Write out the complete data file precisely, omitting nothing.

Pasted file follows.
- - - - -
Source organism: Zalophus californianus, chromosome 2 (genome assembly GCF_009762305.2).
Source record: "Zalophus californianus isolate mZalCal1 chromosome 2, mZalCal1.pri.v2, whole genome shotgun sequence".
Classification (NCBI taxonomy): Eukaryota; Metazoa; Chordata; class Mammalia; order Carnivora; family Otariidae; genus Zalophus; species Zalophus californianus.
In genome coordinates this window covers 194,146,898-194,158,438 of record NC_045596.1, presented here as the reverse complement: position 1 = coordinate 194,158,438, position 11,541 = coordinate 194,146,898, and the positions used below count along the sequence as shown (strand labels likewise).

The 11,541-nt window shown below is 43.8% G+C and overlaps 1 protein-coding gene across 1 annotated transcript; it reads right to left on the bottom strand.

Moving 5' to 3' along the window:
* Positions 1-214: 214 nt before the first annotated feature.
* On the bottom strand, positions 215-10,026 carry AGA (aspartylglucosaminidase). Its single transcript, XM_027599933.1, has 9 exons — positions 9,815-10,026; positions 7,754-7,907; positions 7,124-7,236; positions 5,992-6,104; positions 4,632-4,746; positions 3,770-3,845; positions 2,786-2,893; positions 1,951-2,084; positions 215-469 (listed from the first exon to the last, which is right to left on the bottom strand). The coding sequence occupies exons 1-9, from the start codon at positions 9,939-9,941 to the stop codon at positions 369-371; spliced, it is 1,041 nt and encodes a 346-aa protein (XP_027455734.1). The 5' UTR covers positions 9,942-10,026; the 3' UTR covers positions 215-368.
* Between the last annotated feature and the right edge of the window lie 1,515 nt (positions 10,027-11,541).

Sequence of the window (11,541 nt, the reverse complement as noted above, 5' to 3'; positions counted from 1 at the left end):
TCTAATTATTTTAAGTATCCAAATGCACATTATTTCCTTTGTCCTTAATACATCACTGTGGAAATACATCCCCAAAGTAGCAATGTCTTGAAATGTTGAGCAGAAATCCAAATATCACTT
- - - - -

Source organism: Zalophus californianus, chromosome 2 (genome assembly GCF_009762305.2).
Source record: "Zalophus californianus isolate mZalCal1 chromosome 2, mZalCal1.pri.v2, whole genome shotgun sequence".
Classification (NCBI taxonomy): Eukaryota; Metazoa; Chordata; class Mammalia; order Carnivora; family Otariidae; genus Zalophus; species Zalophus californianus.
In genome coordinates this window covers 194,146,898-194,158,438 of record NC_045596.1, presented here as the reverse complement: position 1 = coordinate 194,158,438, position 11,541 = coordinate 194,146,898, and the positions used below count along the sequence as shown (strand labels likewise).

The 11,541-nt window shown below is 43.8% G+C and overlaps 1 protein-coding gene across 1 annotated transcript; it reads right to left on the bottom strand.

Moving 5' to 3' along the window:
* Positions 1-214: 214 nt before the first annotated feature.
* On the bottom strand, positions 215-10,026 carry AGA (aspartylglucosaminidase). Its single transcript, XM_027599933.1, has 9 exons — positions 9,815-10,026; positions 7,754-7,907; positions 7,124-7,236; positions 5,992-6,104; positions 4,632-4,746; positions 3,770-3,845; positions 2,786-2,893; positions 1,951-2,084; positions 215-469 (listed from the first exon to the last, which is right to left on the bottom strand). The coding sequence occupies exons 1-9, from the start codon at positions 9,939-9,941 to the stop codon at positions 369-371; spliced, it is 1,041 nt and encodes a 346-aa protein (XP_027455734.1). The 5' UTR covers positions 9,942-10,026; the 3' UTR covers positions 215-368.
* Between the last annotated feature and the right edge of the window lie 1,515 nt (positions 10,027-11,541).

Sequence of the window (11,541 nt, the reverse complement as noted above, 5' to 3'; positions counted from 1 at the left end):
TCTAATTATTTTAAGTATCCAAATGCACATTATTTCCTTTGTCCTTAATACATCACTGTGGAAATACATCCCCAAAGTAGCAATGTCTTGAAATGTTGAGCAGAAATCCAAATATCACTT